Is it possible to build momentum off a loss? Adrian Peterson thinks so.
Last week, the Vikings lost to the Green Bay Packers, but they were in it until the final two minutes and Peterson produced his highest rushing total (175 yards) in almost two years. He said that nobody in the Vikings locker room envisioned a 1-6 start, adding that many of them have never been in such a position, dating back to their first indoctrination to the game. It's been a difficult couple of months, but Peterson said nobody in the locker room is giving up on turning things around, even if it's too late to make a playoff run.
"It always tough, but you've just got to fight through it," Peterson said. "It's one of those situations that we're going through as a team, but we're staying focused and pushing through it."
There is reason for Peterson to be upbeat about his chances. Thanks to injuries at the linebacker position by the Panthers, teams that have a primary running back have torn them up almost every week.
In Week 1, Arizona's Beanie Wells rushed 18 times for 90 yards and a touchdown. In Week 3, Maurice Jones-Drew of Jacksonville ran 24 times for 122 yards. In Week 4, Chicago's Matt Forte rushed 25 times for 205 yards and a touchdown. In Week 6, Michael Turner ran 27 times for 139 yards and two touchdowns. Last week, before he got injured in the second half, Tim Hightower of the Redskins had 17 carries for 88 yards. The only teams that haven't had a runner shred the Panther defense are teams that have a committee backfield (Green Bay and New Orleans).
While those numbers would get most running backs excited about their prospects, Peterson said the Vikings aren't putting the cart before the horse. When they played the Chiefs earlier this month, the expectation was the A.P. could go off for 200 yards. Instead, he was bottled up the entire game.
"When you look at it, you could say that," Peterson said of predictions for a big game. "But I flip it back to Kansas City. Those guys were 28th against the run and we weren't really effective. We look to be effective in the run game to balance out the pass game. That's the mindset we're going in with – to be balanced and be productive in all areas."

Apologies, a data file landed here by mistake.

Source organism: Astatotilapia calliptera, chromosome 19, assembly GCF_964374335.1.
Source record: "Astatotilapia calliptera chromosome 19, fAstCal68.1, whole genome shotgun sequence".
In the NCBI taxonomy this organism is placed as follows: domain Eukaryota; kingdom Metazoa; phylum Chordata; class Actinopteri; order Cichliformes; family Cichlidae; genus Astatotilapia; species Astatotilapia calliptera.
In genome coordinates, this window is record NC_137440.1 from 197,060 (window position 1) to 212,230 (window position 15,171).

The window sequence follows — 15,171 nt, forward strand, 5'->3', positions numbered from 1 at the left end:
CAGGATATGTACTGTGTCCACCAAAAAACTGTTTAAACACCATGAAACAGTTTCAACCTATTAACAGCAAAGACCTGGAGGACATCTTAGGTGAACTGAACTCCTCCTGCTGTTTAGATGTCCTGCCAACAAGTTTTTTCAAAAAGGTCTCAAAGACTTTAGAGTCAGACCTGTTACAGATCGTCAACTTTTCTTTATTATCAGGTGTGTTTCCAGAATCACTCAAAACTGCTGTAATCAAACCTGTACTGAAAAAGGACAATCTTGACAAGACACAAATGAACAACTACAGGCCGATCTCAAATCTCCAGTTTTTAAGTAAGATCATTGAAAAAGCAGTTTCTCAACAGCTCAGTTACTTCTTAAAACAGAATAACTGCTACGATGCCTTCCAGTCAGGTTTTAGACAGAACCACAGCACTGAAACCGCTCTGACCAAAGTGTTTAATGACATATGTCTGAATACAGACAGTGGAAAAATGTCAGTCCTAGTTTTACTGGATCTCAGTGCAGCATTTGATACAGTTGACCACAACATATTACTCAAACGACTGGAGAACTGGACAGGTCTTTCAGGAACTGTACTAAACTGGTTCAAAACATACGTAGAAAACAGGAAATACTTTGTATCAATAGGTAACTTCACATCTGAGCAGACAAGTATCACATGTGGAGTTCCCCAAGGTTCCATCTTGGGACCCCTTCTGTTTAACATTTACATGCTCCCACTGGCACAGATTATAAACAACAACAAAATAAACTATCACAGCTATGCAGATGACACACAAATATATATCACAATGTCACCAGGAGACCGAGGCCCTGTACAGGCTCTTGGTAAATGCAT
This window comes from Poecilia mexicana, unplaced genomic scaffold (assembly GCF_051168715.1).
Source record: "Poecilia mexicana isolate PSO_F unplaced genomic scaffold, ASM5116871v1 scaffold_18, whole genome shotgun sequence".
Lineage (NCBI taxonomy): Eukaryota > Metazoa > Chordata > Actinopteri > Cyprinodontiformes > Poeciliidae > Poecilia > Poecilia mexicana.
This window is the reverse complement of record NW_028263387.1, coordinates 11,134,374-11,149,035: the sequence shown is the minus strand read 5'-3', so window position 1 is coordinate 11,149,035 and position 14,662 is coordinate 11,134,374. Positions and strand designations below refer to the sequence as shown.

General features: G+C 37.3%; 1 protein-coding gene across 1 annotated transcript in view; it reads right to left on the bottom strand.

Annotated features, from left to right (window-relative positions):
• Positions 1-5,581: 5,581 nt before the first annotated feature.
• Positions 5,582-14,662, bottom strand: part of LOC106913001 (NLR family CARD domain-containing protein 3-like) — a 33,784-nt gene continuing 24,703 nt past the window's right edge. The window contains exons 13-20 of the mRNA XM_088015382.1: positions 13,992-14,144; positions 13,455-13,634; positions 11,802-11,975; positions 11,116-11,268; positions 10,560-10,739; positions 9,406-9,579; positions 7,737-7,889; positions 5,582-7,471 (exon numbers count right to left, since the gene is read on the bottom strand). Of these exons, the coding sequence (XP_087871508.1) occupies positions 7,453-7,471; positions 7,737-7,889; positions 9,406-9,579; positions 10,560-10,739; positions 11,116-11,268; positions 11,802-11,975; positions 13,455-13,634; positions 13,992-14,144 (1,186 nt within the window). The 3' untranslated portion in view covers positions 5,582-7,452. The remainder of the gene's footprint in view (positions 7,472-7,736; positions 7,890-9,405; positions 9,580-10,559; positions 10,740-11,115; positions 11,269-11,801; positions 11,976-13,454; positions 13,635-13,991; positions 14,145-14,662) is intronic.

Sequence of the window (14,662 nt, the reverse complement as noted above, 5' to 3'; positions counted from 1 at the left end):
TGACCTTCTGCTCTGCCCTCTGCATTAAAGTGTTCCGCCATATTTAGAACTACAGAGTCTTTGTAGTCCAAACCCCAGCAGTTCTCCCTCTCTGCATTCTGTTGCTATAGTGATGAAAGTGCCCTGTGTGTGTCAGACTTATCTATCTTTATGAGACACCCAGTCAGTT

Peterson said that rookie QB Christian Ponder has provided the spark expected when the Vikings made the switch at quarterback last week. His ability to throw the deep pass loosened up the Packers defense and Peterson said he didn't constantly face eight or nine men in the box on every play. He credited Ponder's presence for making the offense better – both in the running game and passing game.
"He definitely helped the offensive tremendously," Peterson said of Ponder. "He opened up the passing game and it kind of goes hand in hand – the run creating the pass and the pass creating the run. We were definitely more balanced."
While he is posting excellent personal numbers, one underappreciated aspect of Peterson's game has been his blocking ability. In his first couple of seasons, Peterson would come off the field because he wasn't a dominating blocker. He said he has put in a lot of work to improve on that aspect on his game and, with opponents sure to blitz the young, inexperienced Ponder and force Peterson to pick them up before they can get to No. 7.
"A take a lot of pride in it," Peterson said. "That's one of the main focuses as a running back is making sure you are on the same page and protecting the quarterback, especially when you have a young guy back there. You don't want him to take too many blows. We take pride in that as far as the running back group."
Peterson said there is still a lot of frustration for himself and his teammates, who are convinced they should be 5-2 rather than 1-6, but he said the team accomplished good things against the Packers and hope to use that performance and the fresh start Ponder has provided as a jumping off point moving forward.
"I feel like we took some steps forward," Peterson said. "We have to make sure we correct the things that we need to correct and keep doing the things that we're doing well."
Is he still frustrated? You bet he is. But, he isn't about to dial it back and write off the 2011 season. The Vikings are still mathematically alive for the playoff chase (although it may involve running the table), and Peterson said he is staying positive and will do everything in his power to reverse the misfortunes the Vikings have suffered in the first two months of the 2011 season.
"I don't know how to feel," Peterson said. "It's not the best of feelings, but I'm still keeping hope alive that we can turn things around."
John Holler has been writing about the Vikings for more than a decade for Viking Update. Follow Viking Update on Twitter and discuss this story on our subscriber message board.
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